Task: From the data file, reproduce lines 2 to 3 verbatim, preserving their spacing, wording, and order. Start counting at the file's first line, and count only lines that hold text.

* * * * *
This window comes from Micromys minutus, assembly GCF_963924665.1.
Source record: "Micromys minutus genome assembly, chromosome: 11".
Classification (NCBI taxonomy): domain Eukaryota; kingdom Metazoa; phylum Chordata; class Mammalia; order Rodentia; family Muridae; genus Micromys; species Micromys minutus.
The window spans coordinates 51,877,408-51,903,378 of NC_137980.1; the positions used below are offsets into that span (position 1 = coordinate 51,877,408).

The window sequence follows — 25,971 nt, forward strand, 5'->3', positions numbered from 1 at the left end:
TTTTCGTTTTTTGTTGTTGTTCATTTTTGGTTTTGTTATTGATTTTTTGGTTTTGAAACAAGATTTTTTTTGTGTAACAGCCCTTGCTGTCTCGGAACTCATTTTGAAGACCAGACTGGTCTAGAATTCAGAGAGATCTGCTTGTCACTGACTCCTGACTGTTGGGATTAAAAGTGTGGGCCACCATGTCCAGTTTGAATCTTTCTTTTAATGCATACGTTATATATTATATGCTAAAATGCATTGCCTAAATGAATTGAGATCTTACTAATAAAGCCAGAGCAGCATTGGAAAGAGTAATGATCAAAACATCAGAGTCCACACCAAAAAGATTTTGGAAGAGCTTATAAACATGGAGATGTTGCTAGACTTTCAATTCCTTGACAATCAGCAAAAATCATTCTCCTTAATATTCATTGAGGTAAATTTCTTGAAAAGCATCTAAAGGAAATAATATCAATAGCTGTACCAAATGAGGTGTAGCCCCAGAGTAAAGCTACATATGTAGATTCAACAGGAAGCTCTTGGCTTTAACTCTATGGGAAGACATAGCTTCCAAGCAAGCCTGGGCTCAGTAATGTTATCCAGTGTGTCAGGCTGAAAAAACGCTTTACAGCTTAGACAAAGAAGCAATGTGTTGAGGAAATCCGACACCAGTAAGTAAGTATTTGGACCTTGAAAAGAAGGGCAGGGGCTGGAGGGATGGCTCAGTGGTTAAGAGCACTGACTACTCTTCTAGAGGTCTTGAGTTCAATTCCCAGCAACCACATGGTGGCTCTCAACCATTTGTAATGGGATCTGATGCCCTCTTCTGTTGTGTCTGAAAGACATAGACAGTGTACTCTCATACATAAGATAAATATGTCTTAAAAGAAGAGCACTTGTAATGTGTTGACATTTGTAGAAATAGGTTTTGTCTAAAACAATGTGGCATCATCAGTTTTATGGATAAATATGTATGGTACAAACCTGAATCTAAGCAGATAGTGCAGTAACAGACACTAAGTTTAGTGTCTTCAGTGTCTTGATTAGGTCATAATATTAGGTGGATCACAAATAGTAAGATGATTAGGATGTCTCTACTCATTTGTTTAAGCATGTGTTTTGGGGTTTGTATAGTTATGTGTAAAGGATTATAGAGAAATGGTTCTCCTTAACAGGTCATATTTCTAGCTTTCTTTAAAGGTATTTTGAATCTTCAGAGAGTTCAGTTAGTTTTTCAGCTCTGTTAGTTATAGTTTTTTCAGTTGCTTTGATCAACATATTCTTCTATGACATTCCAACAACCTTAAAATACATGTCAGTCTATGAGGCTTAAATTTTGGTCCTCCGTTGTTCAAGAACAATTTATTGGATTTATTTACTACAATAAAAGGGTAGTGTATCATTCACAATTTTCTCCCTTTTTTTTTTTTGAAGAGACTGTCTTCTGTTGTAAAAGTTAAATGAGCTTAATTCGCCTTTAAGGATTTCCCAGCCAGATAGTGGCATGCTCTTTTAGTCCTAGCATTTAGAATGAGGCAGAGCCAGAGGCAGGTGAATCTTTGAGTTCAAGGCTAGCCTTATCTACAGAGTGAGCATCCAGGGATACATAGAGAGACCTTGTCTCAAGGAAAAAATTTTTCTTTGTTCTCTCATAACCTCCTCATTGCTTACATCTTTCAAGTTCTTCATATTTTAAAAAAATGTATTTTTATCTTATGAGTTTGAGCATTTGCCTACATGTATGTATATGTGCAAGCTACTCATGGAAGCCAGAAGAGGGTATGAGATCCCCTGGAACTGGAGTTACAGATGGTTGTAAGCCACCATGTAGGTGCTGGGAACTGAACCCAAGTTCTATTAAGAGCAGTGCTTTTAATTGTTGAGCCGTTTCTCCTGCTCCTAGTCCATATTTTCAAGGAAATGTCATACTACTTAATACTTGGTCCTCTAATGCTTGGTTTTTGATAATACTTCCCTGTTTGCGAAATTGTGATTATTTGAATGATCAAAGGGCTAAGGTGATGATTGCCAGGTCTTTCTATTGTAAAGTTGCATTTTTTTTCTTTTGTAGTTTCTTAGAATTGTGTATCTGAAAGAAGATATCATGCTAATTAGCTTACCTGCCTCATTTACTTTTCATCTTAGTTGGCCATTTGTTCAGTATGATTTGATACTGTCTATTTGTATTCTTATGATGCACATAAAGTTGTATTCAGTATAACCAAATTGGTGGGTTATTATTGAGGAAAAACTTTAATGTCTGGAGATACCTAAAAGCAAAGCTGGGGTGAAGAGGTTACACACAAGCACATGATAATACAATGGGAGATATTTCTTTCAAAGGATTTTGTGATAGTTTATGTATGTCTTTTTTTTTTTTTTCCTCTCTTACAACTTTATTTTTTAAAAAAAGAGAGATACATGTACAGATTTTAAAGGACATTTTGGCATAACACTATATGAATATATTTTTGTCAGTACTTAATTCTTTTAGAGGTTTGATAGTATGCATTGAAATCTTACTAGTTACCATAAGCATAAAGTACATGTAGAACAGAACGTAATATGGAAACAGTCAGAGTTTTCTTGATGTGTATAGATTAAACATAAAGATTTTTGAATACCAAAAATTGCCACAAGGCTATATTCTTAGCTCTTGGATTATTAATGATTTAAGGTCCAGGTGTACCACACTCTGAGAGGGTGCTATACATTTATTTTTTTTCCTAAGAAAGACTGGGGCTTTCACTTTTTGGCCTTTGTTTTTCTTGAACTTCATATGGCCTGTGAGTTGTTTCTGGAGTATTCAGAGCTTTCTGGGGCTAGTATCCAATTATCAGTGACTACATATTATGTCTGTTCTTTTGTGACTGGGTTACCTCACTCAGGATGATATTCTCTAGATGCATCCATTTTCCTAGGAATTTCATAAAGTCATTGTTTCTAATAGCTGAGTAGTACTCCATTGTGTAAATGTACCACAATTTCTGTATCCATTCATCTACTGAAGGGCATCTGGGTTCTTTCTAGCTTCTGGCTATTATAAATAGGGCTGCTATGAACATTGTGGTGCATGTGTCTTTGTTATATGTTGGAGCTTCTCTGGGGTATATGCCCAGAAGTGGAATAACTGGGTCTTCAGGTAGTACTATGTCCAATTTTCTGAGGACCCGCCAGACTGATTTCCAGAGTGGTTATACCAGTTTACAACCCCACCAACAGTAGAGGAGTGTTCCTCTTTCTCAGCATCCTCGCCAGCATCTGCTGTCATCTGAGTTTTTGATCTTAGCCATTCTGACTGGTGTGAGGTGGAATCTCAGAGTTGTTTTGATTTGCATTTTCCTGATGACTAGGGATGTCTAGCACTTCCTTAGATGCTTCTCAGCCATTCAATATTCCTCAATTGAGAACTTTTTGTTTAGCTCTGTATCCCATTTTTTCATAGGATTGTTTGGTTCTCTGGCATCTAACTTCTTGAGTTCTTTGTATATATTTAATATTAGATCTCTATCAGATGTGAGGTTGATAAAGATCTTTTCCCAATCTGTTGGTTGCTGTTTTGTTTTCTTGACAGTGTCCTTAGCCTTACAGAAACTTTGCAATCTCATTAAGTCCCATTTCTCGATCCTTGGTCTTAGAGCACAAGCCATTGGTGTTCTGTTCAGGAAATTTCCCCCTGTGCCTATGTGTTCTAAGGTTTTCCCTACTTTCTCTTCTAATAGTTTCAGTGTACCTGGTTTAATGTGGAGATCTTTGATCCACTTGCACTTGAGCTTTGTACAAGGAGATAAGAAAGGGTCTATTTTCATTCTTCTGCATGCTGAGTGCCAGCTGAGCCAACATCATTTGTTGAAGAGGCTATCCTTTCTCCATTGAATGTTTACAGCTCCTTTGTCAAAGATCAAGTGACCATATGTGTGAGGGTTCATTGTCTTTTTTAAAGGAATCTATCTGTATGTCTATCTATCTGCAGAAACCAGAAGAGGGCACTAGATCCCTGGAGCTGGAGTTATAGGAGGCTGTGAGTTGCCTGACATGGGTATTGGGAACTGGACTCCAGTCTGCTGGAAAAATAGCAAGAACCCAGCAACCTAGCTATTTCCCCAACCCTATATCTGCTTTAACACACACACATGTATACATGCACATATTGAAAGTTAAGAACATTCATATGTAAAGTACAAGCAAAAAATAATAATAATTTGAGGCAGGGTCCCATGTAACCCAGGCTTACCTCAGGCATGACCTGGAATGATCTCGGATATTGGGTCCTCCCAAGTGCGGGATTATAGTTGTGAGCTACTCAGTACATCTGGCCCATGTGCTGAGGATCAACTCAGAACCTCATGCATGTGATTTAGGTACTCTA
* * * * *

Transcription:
Source record: "Micromys minutus genome assembly, chromosome: 11".
Classification (NCBI taxonomy): domain Eukaryota; kingdom Metazoa; phylum Chordata; class Mammalia; order Rodentia; family Muridae; genus Micromys; species Micromys minutus.